Middle-grade author Mike Jung was recently on an AWP panel about diversity in children’s book publishing and said:
[C]raft is about more than just pure mechanics… Craft is inextricably linked to socio-political belief, self-understanding, cultural understanding, and the historical scaffolding upon which our society has been built.
I admit I didn’t know what to make of this the first time I saw it because I was trying to sort out how overuse of adverbs (for example) had anything to do with a sociopolitical belief. But after thinking it through, I can see how any aspect of craft from word choice to point of view (first person? third person?) can be mapped to conscious or subconscious sociopolitical beliefs. E.g., first person became popular at a time when self-hood was more in vogue. The purple prose of the late 19th Century conveyed the erudition of the literary elite. The development of “believable” or “relatable” characters comprises a host of sociopolitical assumptions.
One of the more transparent connections is the interrelation of character and theme. When a writer has a message, it’s all too easy to create flat characters to make the point. Good guys fight for the good thing against bad guys who fight for the bad thing. The good guys are charismatic and varied and the bad guys are ugly and indistinct. The consequences are explicitly sociopolitical and for me represent one of the worst artistic failings.
For me the best representation of this habit is Ayn Rand, who wrote political arguments in the shape of novels with tall, smart, beautiful characters espousing her ideology and a slew of badly-complected, shamelessly corrupt, stupid characters opposing them. You rarely see a scene with such a character without passing description of the puffiness of his neck or spittle gathering at the corners of his mouth. Forget her politics. It’s lousy writing. It’s bad fiction. Her character development is utterly lazy and incompetent!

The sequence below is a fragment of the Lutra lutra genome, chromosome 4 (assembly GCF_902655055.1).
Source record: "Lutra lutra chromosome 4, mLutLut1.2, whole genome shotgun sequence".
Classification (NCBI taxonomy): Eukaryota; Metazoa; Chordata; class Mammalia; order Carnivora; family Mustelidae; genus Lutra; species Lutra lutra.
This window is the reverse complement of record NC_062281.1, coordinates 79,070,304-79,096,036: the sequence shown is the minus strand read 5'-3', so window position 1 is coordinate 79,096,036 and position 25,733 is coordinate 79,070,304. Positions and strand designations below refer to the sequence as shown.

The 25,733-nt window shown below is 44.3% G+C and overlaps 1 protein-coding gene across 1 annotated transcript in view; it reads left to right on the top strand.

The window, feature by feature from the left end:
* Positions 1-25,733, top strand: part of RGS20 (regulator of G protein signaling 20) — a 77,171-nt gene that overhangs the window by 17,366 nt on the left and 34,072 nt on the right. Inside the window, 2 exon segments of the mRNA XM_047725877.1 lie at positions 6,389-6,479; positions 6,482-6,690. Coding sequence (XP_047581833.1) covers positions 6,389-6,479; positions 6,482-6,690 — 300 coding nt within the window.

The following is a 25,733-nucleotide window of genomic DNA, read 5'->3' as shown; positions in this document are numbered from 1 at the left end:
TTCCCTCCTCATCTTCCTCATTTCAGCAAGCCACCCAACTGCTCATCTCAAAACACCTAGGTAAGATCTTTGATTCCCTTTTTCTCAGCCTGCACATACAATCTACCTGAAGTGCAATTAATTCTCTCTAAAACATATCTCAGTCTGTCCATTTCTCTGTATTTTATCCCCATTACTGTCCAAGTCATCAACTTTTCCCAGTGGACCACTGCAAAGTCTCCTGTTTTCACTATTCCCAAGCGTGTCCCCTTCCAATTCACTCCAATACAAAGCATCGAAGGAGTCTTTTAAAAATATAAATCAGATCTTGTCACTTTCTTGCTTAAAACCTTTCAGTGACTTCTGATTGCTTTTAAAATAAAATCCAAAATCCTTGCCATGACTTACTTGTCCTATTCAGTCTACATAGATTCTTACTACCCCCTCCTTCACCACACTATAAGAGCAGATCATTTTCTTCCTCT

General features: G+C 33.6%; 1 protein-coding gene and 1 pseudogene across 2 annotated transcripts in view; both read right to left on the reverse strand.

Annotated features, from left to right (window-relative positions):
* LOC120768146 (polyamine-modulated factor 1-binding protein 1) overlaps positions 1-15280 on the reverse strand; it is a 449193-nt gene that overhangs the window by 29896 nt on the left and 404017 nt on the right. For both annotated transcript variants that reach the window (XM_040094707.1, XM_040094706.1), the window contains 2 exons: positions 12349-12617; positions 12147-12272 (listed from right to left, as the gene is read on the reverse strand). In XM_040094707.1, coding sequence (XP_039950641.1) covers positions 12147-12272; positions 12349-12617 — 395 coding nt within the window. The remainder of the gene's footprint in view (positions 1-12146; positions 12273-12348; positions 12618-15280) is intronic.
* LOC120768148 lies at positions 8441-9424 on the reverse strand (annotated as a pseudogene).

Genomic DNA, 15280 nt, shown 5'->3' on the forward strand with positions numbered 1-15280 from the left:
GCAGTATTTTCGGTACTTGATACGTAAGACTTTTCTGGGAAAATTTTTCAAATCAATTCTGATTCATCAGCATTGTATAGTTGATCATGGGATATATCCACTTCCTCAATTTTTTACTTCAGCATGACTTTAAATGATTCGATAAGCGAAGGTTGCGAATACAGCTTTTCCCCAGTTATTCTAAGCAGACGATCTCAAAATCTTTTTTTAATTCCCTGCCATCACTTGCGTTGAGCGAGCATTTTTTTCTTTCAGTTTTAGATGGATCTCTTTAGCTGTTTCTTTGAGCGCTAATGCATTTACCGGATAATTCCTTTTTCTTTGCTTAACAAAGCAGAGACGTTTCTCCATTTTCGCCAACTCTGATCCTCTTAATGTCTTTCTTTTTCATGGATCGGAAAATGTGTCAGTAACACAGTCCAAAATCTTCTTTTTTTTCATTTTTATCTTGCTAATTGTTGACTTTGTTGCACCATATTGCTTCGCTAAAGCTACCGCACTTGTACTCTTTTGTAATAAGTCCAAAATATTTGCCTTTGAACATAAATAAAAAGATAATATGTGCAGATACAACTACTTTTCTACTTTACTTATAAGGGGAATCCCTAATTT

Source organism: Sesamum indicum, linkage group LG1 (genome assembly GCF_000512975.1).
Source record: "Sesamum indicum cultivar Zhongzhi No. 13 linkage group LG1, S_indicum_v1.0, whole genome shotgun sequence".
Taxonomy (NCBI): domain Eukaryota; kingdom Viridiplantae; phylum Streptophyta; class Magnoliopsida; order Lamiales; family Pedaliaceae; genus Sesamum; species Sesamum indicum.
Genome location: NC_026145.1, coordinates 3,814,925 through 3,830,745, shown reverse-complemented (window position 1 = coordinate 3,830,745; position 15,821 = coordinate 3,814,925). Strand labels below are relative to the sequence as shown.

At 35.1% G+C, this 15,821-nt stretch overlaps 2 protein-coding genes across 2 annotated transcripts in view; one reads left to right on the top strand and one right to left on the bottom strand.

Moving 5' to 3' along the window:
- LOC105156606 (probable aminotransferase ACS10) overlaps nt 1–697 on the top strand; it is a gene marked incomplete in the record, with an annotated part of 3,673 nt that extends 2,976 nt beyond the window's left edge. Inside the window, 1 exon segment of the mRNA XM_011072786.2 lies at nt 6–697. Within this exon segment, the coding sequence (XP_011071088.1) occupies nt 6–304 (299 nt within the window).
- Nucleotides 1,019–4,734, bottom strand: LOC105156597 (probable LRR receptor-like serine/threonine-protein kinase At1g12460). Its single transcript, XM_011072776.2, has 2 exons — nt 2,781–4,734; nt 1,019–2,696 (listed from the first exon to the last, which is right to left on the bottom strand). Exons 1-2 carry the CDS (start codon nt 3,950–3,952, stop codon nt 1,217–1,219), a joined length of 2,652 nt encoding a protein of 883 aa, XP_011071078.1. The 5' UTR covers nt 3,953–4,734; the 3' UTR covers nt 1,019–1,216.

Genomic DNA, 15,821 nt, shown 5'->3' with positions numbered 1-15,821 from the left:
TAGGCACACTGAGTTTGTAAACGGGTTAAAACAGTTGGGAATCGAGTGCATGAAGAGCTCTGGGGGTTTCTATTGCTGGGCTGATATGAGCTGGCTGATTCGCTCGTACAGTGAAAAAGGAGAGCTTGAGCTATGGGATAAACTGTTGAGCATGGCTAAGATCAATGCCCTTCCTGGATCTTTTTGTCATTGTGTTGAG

Remember the Seinfeld episode where his dentist (played by Walter White!) converts to Judaism so he can tell anti-Semitic jokes? “This offends you as a Jewish person?” a priest asks Jerry. “No, it offends me as a comedian!” he retorts. While Rand’s politics are simplistic and self serving, she doesn’t offend me as a human, she offends me as a writer.
The most compelling characters to me are morally ambiguous. I like Han Solo (he killed a guy to avoid a debt, remember?), Gollum, and Snape. Reading The Black Cauldron with Byron, I’m utterly taken with Prince Ellidyr, who is brash and offensive and keeps saving people’s lives then reminding them that the life he saved has little value to him. Byron, being five, is less comfortable with such ambiguity. “How come a bad guy is riding with the good guys?” He wonders. “Because it’s a good book,” I tell him. (So yes, I believe in good books and bad books with more certainty than good guys and bad guys.)
And ultimately that is both an ideological and aesthetic value, to see things as complicated and nuanced and wanting books (even fantastic ones) to convey the uncertainties and moral struggles that come with life. To own that even this comes from a sociopolitical and historic context, call it the abject confusion of early 21st Century straight white male, knowing all the ways one can go wrong, and seeing nothing manifestly evil to rail against that isn’t encoded in his own DNA.
I recently read an article (old, pre-Harry-Potter) about the tendency for “weightier” children’s books to win awards and critical favor, whether epic fantasy or the then-popular “problem novel.” The critic, Deborah Stevenson, unites books across genres with the dichotomy of “heroic” vs. “everyday,” using Ramona as representative of the later set (why do you think someone sent it to me?) It teases out an idea I’d had that books were trending away from Ramonaism and toward Harryism and gives a vocabulary to that distinction. Both realistic and fantastic books can be certain in a way I don’t care for, and heroic feels like a value-neutral way of describing them. Everyday represents another idea: that one’s struggles are interior and exist within a non-epic backdrop of people who are all plodding along with the same struggles. It’s a spectrum, not a dichotomy, but I think heroism can give way to Randism. Chronicling the everyday represents another strategy: this is not universal truth, a writer says, but it is true for this character. There are dangers there too, of relativism, of navel-gazing, of being boring. But I think being mindful of it, to challenge oneself to see others (and portray them) as complex and multifaceted, to accept yourself as your own antagonist, leads to richer books and wiser writers.